What’s more, sketch by sketch the audience was exposed to a strong underlying theme of feminism and women’s struggles against workplace sexism – dished out left, right and centre by the recurring voice-over of sketch-show boss and first-class sleaze-bag ‘Dave’. The show tackled the really meaty issues of women’s day-to-day struggles through punchy and provoking humour that never felt preachy yet stuck with us well after the show was finished. This was definitely more than a run-of-the-mill sketch show. This was something more ambitious, and more satisfying to watch. It was comedy with substance – and that’s always something worth sticking around for.


This is a show that gets the audience engaged with the characters of the story – something which is unusual for a sketch show but which played out triumphantly for BAD w[OMEN]. With each passing scene the audience found themselves wondering what would happen to our Spanish lesson heroine Maria, or the book club of bubbly-guzzling newly-minted feminists. And when we weren’t seeing the strings of these stories come together we were treated to some sensual Fringe box-office service, an intense Harry Potter rendition and the antics of the Producers’ own resident ghost.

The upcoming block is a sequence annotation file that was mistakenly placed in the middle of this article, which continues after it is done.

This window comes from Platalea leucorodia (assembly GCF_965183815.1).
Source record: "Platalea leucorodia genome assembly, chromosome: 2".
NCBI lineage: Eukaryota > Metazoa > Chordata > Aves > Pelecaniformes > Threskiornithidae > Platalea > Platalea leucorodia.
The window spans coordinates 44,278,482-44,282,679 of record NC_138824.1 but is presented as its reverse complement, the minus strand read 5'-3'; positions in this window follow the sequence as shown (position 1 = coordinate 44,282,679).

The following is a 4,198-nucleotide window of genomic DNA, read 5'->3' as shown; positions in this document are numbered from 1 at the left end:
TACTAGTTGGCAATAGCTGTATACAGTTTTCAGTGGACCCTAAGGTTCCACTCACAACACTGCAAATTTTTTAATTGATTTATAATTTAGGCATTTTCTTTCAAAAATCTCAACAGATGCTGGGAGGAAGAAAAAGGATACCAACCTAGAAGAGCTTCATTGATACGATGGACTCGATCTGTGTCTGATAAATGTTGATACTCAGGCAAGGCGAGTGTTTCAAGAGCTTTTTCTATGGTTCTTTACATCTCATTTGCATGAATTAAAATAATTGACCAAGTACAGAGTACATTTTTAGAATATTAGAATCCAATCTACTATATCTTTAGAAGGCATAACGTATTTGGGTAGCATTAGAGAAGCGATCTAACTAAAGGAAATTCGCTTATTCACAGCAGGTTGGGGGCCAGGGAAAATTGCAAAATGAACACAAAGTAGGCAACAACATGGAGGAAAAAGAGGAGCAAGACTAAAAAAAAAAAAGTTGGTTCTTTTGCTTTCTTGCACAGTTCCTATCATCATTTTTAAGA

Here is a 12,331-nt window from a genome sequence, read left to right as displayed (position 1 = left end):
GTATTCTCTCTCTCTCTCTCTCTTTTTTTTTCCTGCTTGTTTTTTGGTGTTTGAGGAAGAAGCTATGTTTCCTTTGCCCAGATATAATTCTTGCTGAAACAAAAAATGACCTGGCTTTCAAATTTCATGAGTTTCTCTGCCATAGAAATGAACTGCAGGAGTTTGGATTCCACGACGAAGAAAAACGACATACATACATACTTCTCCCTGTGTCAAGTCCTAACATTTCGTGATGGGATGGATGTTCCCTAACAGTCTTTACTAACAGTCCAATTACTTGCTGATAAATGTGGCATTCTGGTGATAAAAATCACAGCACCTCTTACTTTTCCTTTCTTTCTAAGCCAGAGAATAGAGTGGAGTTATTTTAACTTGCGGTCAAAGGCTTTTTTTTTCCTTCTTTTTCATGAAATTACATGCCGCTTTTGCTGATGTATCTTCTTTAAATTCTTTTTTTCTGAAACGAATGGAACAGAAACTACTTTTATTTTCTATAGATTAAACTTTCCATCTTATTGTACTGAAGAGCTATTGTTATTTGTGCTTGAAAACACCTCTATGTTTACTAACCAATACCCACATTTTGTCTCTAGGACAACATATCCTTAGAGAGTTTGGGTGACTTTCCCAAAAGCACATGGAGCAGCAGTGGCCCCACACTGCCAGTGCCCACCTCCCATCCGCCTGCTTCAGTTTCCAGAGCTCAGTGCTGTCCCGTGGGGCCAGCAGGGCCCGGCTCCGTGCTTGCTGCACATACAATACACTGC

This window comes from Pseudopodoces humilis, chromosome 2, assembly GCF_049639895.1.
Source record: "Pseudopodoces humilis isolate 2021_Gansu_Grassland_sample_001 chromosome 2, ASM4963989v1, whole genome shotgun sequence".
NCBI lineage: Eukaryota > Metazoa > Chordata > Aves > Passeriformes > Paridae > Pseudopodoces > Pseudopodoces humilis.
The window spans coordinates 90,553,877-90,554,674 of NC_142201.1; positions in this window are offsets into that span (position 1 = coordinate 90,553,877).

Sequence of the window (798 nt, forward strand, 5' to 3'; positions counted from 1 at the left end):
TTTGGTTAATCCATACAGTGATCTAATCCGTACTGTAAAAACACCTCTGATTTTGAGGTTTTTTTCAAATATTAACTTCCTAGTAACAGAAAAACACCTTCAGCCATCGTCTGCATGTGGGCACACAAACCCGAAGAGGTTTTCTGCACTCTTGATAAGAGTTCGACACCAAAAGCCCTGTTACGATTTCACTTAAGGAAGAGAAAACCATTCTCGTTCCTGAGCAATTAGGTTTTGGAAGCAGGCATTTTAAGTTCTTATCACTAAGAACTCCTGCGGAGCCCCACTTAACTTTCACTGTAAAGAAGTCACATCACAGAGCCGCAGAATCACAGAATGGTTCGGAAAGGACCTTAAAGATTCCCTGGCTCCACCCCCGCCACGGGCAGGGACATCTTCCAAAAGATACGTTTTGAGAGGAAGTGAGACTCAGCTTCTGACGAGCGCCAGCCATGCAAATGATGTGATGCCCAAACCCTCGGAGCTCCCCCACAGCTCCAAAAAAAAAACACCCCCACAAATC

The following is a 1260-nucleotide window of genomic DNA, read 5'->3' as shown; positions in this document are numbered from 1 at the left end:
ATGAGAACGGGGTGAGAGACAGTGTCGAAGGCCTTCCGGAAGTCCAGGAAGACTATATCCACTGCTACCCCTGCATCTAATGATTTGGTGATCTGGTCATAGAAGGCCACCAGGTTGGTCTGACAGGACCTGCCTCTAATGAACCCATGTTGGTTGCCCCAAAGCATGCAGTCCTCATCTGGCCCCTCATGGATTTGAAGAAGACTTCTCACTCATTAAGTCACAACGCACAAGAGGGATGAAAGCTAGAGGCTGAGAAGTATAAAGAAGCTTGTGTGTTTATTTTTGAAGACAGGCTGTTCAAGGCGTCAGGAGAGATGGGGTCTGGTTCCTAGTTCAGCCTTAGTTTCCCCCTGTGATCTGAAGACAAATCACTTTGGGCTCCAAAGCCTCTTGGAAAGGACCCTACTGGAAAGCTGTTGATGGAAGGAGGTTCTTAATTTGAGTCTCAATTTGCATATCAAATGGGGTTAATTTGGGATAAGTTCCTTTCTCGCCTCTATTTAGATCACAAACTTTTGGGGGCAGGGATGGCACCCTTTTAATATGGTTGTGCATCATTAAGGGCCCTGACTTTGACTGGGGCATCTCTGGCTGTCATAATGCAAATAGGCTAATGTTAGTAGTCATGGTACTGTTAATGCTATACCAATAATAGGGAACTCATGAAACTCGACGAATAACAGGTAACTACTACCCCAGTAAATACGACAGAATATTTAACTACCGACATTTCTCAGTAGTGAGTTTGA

Over-the-top, sharp, timely and non-stop funny, this show is a must-see for lovers of comedy and people looking for something rather different yet oddly familiar to sink their teeth into. It’s comedy with heart and balls (the lady kind). In BAD w[OMEN]’s own words, ‘join us as we tackle the big stuff. And the small stuff. Because when you take the piss, you take the power.’


Words by Lisandra Linde

4.5 Stars.

BAD [w]OMEN is playing at The Producers until March 2 (except Mondays). Tickets are available here.